FAQs: Non-ongoing fee consents

These frequently asked questions (FAQs) are for advice providers who need to get a superannuation fund member's consent to charge non-ongoing fees to their superannuation account.

For information about:

Superannuation trustees must have a member's written consent or a copy of the consent before they deduct non-ongoing fees from the member's account.

In these FAQs we have assumed that the advice provider will arrange for the consent to be signed by the member and provide the signed consent to the superannuation trustee.

  1. When do I have to get written consent?
  2. What information must be included in the written consent?
  3. If I provide a member's written consent to their superannuation fund, or a copy of the consent, does the fund need to deduct the fee?'
  4. Can the written consent be provided to the member with other information?
  5. Can the written consent be provided electronically?
  6. Does the written consent have to state the date when consent is given?

1. When do I have to get written consent?

You will need to get a member's written consent to deduct fees or costs under a non-ongoing fee arrangement from the member's superannuation account. This is because superannuation trustees must have a member's written consent or a copy of the consent before they deduct non-ongoing fees from the member's account.

The written consent must meet the requirements in the ASIC Superannuation (Consent to Pass on Costs of Providing Advice) Instrument 2021/126.

2. What information must be included in the written consent?

The written consent from a fund member must contain, as a minimum, the following requirements:

  • the name of the member
  • the name and contact details of the superannuation fund
  • the name and contact details of the provider of the financial product advice
  • an explanation of why the member's consent is being sought
  • how long the consent will last
  • information about the services that the member will be entitled to receive under the arrangement
  • a statement to the effect that the member can withdraw their written consent at any time before the cost is passed on to the member (by contacting the fund)
  • a date indicating when the consent was given by the member.

The written consent must also set out the costs that will be deducted from the member's account and details of the superannuation account(s) that the costs will be deducted from.

If the cost is to be passed on to the member by deducting fees from the member's superannuation account(s), the written consent must include: 

  • a statement to this effect
  • information about the superannuation account(s) and the amount of fees to be deducted or, if the amount cannot be determined, a reasonable estimate of the amount and an explanation of the method used to work out the estimate.

Sometimes the cost is to be passed on to the member other than by deducting fees from their account(s) (e.g. by increased insurance premiums). In this case, the written consent must include:

  • an explanation of how the cost will be passed on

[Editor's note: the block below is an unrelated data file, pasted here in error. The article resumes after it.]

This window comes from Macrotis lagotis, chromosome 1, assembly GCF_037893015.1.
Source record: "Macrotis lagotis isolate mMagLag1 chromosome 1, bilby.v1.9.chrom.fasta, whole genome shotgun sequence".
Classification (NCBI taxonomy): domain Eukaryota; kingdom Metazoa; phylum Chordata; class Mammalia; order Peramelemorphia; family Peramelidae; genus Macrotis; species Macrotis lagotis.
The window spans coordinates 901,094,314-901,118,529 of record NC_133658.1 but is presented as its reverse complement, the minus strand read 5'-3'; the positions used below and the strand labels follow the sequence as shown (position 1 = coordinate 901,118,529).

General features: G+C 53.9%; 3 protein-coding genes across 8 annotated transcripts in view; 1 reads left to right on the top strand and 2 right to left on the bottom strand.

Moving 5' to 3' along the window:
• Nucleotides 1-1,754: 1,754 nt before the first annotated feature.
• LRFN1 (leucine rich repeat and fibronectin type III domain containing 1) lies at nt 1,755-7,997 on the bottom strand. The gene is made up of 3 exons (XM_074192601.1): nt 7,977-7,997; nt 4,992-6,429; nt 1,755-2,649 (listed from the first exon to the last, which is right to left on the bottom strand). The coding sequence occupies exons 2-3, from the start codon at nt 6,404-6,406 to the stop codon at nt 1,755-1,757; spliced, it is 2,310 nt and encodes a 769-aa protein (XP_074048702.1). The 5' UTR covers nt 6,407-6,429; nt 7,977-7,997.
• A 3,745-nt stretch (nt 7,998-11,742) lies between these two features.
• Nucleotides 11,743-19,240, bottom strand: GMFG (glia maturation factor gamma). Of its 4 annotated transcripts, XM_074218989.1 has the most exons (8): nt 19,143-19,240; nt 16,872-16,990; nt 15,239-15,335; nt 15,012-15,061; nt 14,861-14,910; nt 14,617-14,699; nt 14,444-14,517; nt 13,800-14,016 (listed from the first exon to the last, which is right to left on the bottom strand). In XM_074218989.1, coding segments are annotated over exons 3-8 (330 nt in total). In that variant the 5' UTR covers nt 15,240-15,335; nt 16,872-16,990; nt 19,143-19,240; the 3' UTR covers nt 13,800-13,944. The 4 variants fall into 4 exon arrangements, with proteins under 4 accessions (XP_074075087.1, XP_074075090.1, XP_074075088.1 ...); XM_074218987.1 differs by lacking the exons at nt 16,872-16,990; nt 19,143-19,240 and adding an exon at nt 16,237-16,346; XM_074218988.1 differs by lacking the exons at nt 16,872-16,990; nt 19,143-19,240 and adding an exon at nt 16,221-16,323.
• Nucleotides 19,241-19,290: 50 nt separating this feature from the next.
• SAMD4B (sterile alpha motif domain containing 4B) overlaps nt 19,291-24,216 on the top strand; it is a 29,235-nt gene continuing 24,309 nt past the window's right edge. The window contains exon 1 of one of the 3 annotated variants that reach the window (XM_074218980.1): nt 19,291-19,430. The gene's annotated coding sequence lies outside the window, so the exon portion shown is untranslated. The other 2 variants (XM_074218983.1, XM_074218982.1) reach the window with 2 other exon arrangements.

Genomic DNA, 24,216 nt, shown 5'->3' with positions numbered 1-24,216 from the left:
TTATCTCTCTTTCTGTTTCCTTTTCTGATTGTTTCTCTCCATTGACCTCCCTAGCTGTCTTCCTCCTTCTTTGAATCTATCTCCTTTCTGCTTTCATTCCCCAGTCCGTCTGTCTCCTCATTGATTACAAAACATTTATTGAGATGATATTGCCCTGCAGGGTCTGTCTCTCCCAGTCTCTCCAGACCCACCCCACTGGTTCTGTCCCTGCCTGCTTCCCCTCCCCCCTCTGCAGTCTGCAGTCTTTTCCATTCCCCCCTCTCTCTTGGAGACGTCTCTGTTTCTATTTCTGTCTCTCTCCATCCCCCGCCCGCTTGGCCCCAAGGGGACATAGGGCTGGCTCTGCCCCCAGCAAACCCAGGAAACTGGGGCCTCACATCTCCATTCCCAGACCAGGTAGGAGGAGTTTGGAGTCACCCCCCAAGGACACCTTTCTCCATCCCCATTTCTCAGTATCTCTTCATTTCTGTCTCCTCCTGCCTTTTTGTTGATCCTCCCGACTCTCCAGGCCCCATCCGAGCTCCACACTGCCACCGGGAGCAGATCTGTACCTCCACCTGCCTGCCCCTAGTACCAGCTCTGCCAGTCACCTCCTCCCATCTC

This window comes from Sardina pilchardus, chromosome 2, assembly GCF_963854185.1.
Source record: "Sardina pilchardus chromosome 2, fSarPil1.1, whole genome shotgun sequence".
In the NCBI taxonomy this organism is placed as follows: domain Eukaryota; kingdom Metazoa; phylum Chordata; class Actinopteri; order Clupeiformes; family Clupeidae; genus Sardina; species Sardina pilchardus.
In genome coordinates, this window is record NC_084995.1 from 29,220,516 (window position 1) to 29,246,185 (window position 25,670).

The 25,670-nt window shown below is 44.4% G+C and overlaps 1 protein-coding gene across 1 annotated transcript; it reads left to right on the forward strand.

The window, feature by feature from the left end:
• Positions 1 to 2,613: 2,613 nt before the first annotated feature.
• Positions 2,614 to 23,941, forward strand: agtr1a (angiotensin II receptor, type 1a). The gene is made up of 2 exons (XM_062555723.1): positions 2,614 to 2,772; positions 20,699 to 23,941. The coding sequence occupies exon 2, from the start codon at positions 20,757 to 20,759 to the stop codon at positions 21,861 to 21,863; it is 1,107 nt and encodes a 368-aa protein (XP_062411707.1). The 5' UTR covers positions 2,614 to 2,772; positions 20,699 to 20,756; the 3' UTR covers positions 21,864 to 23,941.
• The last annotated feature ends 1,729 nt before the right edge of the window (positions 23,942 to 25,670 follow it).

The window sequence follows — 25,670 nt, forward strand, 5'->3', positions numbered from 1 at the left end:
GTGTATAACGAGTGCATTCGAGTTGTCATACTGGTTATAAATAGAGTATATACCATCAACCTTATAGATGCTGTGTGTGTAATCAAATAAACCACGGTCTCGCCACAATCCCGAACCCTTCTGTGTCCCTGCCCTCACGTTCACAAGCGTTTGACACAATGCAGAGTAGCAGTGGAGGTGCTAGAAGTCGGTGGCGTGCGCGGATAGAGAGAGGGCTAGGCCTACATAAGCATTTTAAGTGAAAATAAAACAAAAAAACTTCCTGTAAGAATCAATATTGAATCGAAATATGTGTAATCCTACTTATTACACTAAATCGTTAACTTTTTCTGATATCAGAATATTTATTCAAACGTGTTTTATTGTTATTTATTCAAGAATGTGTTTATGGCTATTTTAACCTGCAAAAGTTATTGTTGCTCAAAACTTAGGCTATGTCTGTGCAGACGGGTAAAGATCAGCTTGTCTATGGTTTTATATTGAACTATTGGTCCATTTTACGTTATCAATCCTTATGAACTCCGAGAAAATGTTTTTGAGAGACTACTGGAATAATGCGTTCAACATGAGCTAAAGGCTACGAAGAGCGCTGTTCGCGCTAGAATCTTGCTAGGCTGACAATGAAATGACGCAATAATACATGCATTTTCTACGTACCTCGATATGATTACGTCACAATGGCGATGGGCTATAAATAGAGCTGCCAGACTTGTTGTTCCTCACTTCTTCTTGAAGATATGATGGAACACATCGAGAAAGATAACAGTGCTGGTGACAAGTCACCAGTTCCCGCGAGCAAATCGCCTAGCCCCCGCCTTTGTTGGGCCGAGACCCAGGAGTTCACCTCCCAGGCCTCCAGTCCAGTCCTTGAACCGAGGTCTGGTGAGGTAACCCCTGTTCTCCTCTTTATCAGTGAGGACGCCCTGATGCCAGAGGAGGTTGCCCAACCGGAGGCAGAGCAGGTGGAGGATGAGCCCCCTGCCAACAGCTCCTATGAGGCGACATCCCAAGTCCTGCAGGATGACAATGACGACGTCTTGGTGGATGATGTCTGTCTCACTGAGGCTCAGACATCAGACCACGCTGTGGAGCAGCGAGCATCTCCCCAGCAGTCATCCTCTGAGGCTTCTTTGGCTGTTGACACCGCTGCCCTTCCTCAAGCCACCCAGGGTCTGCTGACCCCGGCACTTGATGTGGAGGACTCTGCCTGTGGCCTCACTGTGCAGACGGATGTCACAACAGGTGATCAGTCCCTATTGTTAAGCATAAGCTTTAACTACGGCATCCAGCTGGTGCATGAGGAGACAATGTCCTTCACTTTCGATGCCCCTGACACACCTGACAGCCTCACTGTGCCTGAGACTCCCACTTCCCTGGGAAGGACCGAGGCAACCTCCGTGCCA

• information about the superannuation account(s) and the amount of the cost or, if the amount cannot be determined, a reasonable estimate of the amount and an explanation of the method used to work out the estimate.

The written consent must be worded and presented in a clear, concise and effective manner.

See our example written consent form (non-ongoing fees) (PDF 88 KB) for an example of a written consent that meets the requirements in ASIC Superannuation (Consent to Pass on Costs of Providing Advice) Instrument 2021/126.

3. If I provide a member's written consent to their superannuation fund, or a copy of the consent, does the fund need to deduct the fee?

A superannuation trustee is not required to deduct a fee under a non-ongoing fee arrangement from a member's superannuation account if provided with the member's written consent, or a copy of the consent.

This is because superannuation trustees have a discretion whether to deduct the non-ongoing fee under their existing obligations. As a minimum, superannuation trustees can only deduct advice fees (other than fees for intra-fund advice) from a member's superannuation account if the following conditions are satisfied:

4. Can the written consent be provided to the member with other information?

Yes. The written consent may be provided to the member with other information. For example, an advice provider may meet the requirement to provide information about services by attaching an extract from the relevant Statement of Advice to the consent form.

You may also use one document to deal with a member's written consent to deduct non-ongoing fees from multiple superannuation accounts. The document must state the amounts to be deducted from each superannuation account, include details of the superannuation accounts and the member must separately consent to the amount for deduction from each account.

5. Can the written consent be provided electronically?

Yes. You can seek written consent electronically (e.g. via email or on a secure webpage).

The member can also sign the written consent electronically.

The member can provide electronic consent in different ways. For example, the member could tick a box on a webpage in response to a statement like: 'By ticking the box, you consent to $XX being deducted from your superannuation account.' 

6. Does the written consent have to state the date when consent is given?

Yes. The written consent must include the date on which the consent was given by the member. This could be done by adding the date on the consent or time stamping the consent.

What's new

More financial service releases

ASIC industry funding

Last updated: 15/06/2021 11:13